Schneider Electric India hosted an engaging panel discussion with subject matter experts to deliberate on India's urban infrastructure and identify the building blocks for making the government's 'Smart Cities' project a reality.
'Changing India: A Smart City Revolution' put the spotlight on the socio-economic necessities that drive the Smart City objective, turning the table on the inadequacies of our country's infrastructure and administrative mechanisms, and the skills that will guide the city planners, administrators and proponents to build and manage Smart Cities.
The contour of the discussion was shaped and led by Dr R K Misra, Founder Director, Center for Smart Cities and the panellists comprised an eclectic mix of eminent dignitaries namely Mr Nilesh Purey, Vice President, ICT, Gujarat International Finance Tec-City Co. Ltd; Mr Shivendra Nath, Superintending Engineer (Project), Naya Raipur Development Authority; Mr Manish Agarwal, Executive Director, Infrastructure Advisory, PWC India; Dr. Navanil Baruah, member of the Senior Leadership Council and Director of the Department of Neuro-Surgery at GNRC (formerly Guwahati Neurological Research Centre); Mr Anil Chaudhry, Country President & MD, Schneider Electric India; Mr Sanjiv Rai, Vice-Chair-Rosenbridges Infra IFS Ltd. Chairperson and Chief Solver-Billion Innovators; and Dr. Rahul Tongia, Fellow, Brookings India; Advisor, Smart Grid Task Force, Govt. of India, Adjunct Professor, Carnegie Mellon University.
The inaugural speech was delivered by Mr Leo Apothekar, Vice-Chairman and Independent Lead Director, Schneider Electric. Mr Apothekar said, "There are multiple components to a Smart City which need to be considered while planning such a project. These mainly include energy, mobility, water, public services and buildings & homes. India has embarked on a very exciting mission of creating Smart Cities and we are confident that contributions from all sections of the society, public and private, can make this dream a reality. Only cities can accommodate population growth and there is a need for Smart Cities."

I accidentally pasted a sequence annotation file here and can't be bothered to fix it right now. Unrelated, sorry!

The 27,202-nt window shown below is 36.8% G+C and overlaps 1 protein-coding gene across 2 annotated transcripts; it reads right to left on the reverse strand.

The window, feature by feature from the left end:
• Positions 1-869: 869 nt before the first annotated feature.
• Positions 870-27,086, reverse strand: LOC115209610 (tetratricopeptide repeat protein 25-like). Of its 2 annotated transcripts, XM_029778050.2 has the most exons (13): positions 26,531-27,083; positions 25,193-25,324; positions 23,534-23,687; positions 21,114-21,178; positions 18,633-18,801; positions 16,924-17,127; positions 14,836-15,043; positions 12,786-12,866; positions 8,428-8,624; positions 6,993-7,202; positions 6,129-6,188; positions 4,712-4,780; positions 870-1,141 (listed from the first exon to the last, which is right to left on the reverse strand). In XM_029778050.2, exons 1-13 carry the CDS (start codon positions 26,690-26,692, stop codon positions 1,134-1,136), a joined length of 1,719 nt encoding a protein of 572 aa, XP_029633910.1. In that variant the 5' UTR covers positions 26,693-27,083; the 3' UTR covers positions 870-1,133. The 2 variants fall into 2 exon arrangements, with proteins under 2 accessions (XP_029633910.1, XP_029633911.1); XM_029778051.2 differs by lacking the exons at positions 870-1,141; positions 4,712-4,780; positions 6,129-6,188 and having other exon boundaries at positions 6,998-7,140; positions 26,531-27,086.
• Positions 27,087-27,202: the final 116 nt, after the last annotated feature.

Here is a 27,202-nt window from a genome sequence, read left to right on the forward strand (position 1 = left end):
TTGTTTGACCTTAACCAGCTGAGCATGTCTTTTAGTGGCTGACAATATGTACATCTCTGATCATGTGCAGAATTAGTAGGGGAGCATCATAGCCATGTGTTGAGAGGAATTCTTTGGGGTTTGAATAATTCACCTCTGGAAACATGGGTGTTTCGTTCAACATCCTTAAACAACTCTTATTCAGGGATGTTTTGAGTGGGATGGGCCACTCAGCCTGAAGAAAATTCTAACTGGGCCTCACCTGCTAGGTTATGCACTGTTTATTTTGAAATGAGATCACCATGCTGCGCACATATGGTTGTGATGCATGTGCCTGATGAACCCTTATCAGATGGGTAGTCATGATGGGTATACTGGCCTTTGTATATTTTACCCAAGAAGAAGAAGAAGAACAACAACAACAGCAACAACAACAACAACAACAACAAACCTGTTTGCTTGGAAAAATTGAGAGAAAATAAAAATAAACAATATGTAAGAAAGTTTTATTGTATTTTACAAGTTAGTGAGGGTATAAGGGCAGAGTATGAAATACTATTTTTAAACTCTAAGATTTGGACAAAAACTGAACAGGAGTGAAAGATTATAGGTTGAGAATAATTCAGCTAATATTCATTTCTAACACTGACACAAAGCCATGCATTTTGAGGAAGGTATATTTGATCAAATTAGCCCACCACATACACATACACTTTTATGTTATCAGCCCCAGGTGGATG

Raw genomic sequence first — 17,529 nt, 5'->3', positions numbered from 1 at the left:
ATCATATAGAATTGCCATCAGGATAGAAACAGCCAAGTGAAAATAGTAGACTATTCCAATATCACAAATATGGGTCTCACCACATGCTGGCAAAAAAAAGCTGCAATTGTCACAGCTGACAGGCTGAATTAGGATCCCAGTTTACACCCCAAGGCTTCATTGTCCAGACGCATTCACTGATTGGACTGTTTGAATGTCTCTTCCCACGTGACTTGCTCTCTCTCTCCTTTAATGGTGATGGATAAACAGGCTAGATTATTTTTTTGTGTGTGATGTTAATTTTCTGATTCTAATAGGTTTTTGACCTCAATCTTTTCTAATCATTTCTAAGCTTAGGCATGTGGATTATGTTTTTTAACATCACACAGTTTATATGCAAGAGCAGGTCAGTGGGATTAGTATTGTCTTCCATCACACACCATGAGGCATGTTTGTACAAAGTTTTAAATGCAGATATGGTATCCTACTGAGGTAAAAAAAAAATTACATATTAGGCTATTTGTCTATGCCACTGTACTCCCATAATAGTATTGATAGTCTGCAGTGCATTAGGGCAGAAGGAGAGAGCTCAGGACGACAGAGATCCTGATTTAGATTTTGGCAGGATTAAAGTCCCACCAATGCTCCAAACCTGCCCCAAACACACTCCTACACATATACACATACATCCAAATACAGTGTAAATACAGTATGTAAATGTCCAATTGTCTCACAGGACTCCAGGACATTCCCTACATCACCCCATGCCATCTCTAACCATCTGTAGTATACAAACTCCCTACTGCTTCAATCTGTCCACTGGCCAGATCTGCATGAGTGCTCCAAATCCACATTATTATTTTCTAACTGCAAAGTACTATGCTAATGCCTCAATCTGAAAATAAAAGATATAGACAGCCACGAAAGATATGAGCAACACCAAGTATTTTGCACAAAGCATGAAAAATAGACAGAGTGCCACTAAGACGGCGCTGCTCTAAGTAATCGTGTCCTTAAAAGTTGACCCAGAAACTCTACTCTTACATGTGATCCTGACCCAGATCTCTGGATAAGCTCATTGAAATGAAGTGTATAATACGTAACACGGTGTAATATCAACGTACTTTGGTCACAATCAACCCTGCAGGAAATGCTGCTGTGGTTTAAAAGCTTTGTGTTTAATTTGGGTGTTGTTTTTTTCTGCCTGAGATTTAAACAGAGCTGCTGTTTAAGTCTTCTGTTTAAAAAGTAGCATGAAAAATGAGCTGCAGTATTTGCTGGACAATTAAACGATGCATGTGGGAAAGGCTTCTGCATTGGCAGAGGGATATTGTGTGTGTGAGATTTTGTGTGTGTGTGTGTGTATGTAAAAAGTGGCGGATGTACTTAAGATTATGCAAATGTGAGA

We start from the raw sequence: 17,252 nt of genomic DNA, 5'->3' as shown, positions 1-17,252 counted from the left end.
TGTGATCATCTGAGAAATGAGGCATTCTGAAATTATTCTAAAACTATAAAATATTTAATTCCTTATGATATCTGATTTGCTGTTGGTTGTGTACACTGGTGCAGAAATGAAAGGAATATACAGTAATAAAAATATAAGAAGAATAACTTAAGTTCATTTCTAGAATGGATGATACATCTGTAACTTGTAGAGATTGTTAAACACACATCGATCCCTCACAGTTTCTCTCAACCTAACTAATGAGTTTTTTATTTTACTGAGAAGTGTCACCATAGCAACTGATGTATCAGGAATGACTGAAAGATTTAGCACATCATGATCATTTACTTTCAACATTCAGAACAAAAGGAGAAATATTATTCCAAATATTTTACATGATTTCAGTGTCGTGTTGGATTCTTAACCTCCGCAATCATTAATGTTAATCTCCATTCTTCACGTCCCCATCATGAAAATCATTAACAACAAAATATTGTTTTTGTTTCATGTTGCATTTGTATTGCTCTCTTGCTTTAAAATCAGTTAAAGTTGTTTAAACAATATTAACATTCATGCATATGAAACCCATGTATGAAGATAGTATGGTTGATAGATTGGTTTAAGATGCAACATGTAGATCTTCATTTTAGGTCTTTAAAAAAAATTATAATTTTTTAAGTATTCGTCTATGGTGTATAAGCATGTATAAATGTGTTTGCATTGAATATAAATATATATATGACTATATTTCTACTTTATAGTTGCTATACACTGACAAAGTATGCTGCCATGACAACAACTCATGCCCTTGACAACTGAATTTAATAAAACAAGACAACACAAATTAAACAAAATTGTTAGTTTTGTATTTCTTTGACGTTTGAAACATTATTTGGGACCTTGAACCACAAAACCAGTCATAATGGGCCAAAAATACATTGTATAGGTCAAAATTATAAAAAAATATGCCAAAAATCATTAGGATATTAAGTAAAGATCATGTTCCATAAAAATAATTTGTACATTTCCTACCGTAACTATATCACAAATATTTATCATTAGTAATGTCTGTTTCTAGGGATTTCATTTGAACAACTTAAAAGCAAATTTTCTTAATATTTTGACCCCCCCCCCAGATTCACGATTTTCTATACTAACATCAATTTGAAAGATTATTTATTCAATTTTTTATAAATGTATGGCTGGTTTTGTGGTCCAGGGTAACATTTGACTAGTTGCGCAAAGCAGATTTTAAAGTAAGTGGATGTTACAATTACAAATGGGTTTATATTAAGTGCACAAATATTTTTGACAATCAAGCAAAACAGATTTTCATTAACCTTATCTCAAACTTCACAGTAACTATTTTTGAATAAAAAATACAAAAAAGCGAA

Mr Mishra further set the context for the panel discussion and said that Smart Cities use infrastructure more efficiently and its four main pillars should be mobility, safety, cleanliness and being green.
In the course of the discussion, Mr Nilesh Purey shared his views on the skill sets that will enable city planners drive a Smart City project. He said, "We need to develop good skills sets and learn from the West, especially in the areas of administration and municipality. This is something that we have successfully implemented at GIFT. Every employee at GIFT has visited at least two countries to understand and learn best practices in this area."
Mr Shivendra Nath, who will be the first overseer of India's first Smart City, said, "We need to keep consumer happiness at the core while ensuring that whatever we do is economically viable and gives the best output."
On the importance of PPP model in determining the success of Smart Cities, Mr Manish Agarwal said, "PPP model is imperative for Smart City development and it should not be viewed just as a financing option. PPP brings in certain level of service commitment and offers immense scope for innovation."
Dr. Navanil Baruah gave a very interesting perspective stating that it is important for people to be healthy to realise the dream of Smart City. Healthcare should be offered at affordable rates without compromising on quality. North East has a lot to offer towards Smart City development as it is rich in mineral resource and hydropower."
Not to be left behind, Mr Sanjiv Rai put forth some remarkable statistics that one needs to look at in order to create a true Smart City. He said that Smart City means 10% more longevity of life compared to the benchmark, 20% more efficiency and 30% more sustainability. This will automatically result in 40% more economic activity.
Elaborating on the challenges and resolutions of energy infrastructure, Mr Rahul Tongia added, "India's energy consumption is alarmingly high. Hence, these Smart Cities need to be really different. Business as usual will not work anymore. Smart grid is a journey and should be viewed only as processes in the overall scheme of things. We need to plan our processes better and this where dialogue, democracy and government should step in."
And lastly, talking about integrating technologies in a brownfield surrounding and enmeshing loopholes to achieve energy efficiency, Mr Anil Chaudhry shared Schneider's experience as a developer of Smart Cities. He said, "Schneider is well positioned to contribute to the government's vision of creating 100 Smart Cities. We are already working on various Smart projects. The physical and virtual worlds now need to come together; integration is required."